Patients with (or suspect for) glaucoma, as well as those with a gas fill, may be at risk for high postoperative intraocular pressure during the first month following 23-ga. pars plana vitrecomy. This new data comes from a retrospective review including all eyes undergoing the procedure with at least one-month follow-up at the Wayne State University Department of Ophthalmology in Detroit. The main outcome measures included IOP and operative complications. Ninety-seven eyes of 93 patients were included.

Results showed that IOP spikes >22 mmHg in the first month occurred in 73 percent of eyes presenting with (or suspect for) glaucoma, versus 46 percent of eyes without glaucoma (p=0.017); 76 percent of eyes with a gas fill versus 44 percent of eyes with a fluid fill (p=0.0036); and 21 percent of eyes started on IOP-lowering drops on postoperative day one versus 49 percent of eyes that were not (p=0.0033). Complications included retinal tears (3 percent), intraoperative retinal detachment (2 percent) and postoperative retinal detachment (2 percent). Fifteen percent of eyes required suturing of at least one sclerotomy. There were no cases of postoperative hypotony or endophthalmitis. The authors conclude that aggressive early treatment of IOP may prevent spikes in the early postoperative period.

Retina 2010;30:629-34

Singh CN, Iezzi R, Mahmoud TH.


Bioceramics Orbital Implants Shown to Have Postoperative Exposures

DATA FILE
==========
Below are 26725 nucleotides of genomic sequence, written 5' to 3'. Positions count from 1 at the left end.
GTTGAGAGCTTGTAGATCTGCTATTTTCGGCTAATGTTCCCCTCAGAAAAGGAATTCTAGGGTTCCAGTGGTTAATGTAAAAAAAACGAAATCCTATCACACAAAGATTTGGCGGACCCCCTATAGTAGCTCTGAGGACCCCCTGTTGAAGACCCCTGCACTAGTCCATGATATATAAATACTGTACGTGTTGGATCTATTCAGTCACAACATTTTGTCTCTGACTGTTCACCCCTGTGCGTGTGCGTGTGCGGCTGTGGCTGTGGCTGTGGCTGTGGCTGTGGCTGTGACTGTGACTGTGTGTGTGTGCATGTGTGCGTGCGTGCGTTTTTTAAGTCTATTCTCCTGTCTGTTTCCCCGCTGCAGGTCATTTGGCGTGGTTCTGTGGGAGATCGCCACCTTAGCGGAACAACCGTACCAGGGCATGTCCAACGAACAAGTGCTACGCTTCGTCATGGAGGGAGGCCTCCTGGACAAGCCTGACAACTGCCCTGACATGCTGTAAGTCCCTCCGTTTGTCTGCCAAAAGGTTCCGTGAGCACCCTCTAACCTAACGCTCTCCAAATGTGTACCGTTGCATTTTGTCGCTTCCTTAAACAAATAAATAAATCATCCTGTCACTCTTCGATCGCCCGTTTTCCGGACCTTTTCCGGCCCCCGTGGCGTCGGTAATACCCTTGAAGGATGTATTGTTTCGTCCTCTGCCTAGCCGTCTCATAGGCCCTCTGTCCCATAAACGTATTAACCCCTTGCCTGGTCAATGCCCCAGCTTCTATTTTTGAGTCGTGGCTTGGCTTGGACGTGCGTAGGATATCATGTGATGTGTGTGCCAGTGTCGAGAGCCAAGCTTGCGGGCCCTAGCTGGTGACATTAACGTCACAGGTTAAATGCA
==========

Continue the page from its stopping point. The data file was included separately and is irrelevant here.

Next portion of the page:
A study at the University of Ottawa Eye Institute evaluating bioceramic implants suggests that exposures can occur anytime after implant placement. The authors of the retrospective, clinical case series reviewed 419 patients who received a bioceramic orbital implant. All patients who presented from January 2000 to June 2007 who received a bioceramic orbital implant and had a minimum of three months of follow-up were included in this study. The authors analyzed age, gender, type of surgery, implant size, peg system, follow-up duration, time of pegging and problems encountered.

There were 353 patients followed for three to 96 months with an average of 30 months of follow-up (median 23 months). The authors found that implant exposure had occurred in 32 of those patients (9.1 percent). Six of the 32 exposures (19 percent) occurred during the 90-day postoperative period (average 2.1 months). The remaining 26 exposures (81 percent) occurred outside of the 90-day postoperative period (average 27.5 months, range four to 82 months).

Ophthal Plast Reconstr Surg 2010;26:80-2

Jordan DR, Klapper SR, Gilberg SM, et al


Glaucoma Patients Present Mostly Error-Free OCT Scans

New research has shown that most glaucoma patients can produce artifact-free optical coherence tomography scans. In an effort to demonstrate the types and prevalence of errors associated with the use of OCT in a cross section of glaucoma patients, researchers at the Duke University Eye Center in Durham, N.C., evaluated OCT data from glaucoma patients in a three-month period for evidence of errors in peripapillary retinal nerve fiber layer maps and the macular thickness maps. Signal strengths, centering errors, individual scan errors and association with ocular conditions were noted. Logistic regression was used to assess the significance of continuous and categorical variables in predicting the presence of artifacts.

The authors observed that macular scan artifacts were present in 16.8 percent, and RNFL scan artifacts in 15.7 percent, of 89 eyes of 89 patients studied. RNFL off-center scan was the most common error (34.8 percent). For macular thickness, 100 percent of the scans were artifact-free for signal strength 8 or higher. However, for signal strength ¡Ü4, 64.3 percent had artifacts. For RNFL thickness, with a signal strength ¡Ý6, 96 percent of the scans had no artifacts. However, for signal strength ¡Ü4, 86 percent had artifacts. Macular scan artifacts were present more commonly in patients with dry eye, and RNFL centering errors were more frequent in eyes with cataracts.

J Glaucoma 2010;19:237-42

Asrani S, Edghill B, Gupta Y, Meerhoff G.